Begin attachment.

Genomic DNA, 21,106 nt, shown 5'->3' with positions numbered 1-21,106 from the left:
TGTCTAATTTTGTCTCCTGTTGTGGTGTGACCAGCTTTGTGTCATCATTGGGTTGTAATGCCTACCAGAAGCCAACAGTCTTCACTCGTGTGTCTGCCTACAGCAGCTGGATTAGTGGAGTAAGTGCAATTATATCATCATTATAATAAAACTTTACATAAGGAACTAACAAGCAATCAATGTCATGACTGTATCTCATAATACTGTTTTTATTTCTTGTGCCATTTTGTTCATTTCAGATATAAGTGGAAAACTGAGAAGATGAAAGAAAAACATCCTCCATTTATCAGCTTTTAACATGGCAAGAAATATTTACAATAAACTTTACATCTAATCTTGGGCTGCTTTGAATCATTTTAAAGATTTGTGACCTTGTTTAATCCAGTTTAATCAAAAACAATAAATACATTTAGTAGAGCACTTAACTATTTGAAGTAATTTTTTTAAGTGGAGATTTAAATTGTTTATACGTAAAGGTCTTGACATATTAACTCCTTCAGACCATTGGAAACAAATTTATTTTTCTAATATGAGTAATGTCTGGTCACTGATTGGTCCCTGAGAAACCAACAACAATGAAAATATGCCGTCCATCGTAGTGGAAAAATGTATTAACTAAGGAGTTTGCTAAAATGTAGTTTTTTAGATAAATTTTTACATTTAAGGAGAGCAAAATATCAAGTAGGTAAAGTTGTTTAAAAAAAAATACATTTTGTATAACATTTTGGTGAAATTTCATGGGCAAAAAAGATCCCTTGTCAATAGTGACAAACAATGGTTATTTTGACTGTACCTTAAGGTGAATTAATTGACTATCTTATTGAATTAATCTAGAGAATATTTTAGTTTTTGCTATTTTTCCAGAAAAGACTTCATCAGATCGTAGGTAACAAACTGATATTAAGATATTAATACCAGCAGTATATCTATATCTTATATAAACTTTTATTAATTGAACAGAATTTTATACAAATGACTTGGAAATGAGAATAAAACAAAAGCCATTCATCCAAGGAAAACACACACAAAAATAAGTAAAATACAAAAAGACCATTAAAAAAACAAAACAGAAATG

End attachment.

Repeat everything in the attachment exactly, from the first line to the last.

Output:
Genomic DNA, 21,106 nt, shown 5'->3' with positions numbered 1-21,106 from the left:
TGTCTAATTTTGTCTCCTGTTGTGGTGTGACCAGCTTTGTGTCATCATTGGGTTGTAATGCCTACCAGAAGCCAACAGTCTTCACTCGTGTGTCTGCCTACAGCAGCTGGATTAGTGGAGTAAGTGCAATTATATCATCATTATAATAAAACTTTACATAAGGAACTAACAAGCAATCAATGTCATGACTGTATCTCATAATACTGTTTTTATTTCTTGTGCCATTTTGTTCATTTCAGATATAAGTGGAAAACTGAGAAGATGAAAGAAAAACATCCTCCATTTATCAGCTTTTAACATGGCAAGAAATATTTACAATAAACTTTACATCTAATCTTGGGCTGCTTTGAATCATTTTAAAGATTTGTGACCTTGTTTAATCCAGTTTAATCAAAAACAATAAATACATTTAGTAGAGCACTTAACTATTTGAAGTAATTTTTTTAAGTGGAGATTTAAATTGTTTATACGTAAAGGTCTTGACATATTAACTCCTTCAGACCATTGGAAACAAATTTATTTTTCTAATATGAGTAATGTCTGGTCACTGATTGGTCCCTGAGAAACCAACAACAATGAAAATATGCCGTCCATCGTAGTGGAAAAATGTATTAACTAAGGAGTTTGCTAAAATGTAGTTTTTTAGATAAATTTTTACATTTAAGGAGAGCAAAATATCAAGTAGGTAAAGTTGTTTAAAAAAAAATACATTTTGTATAACATTTTGGTGAAATTTCATGGGCAAAAAAGATCCCTTGTCAATAGTGACAAACAATGGTTATTTTGACTGTACCTTAAGGTGAATTAATTGACTATCTTATTGAATTAATCTAGAGAATATTTTAGTTTTTGCTATTTTTCCAGAAAAGACTTCATCAGATCGTAGGTAACAAACTGATATTAAGATATTAATACCAGCAGTATATCTATATCTTATATAAACTTTTATTAATTGAACAGAATTTTATACAAATGACTTGGAAATGAGAATAAAACAAAAGCCATTCATCCAAGGAAAACACACACAAAAATAAGTAAAATACAAAAAGACCATTAAAAAAACAAAACAGAAATG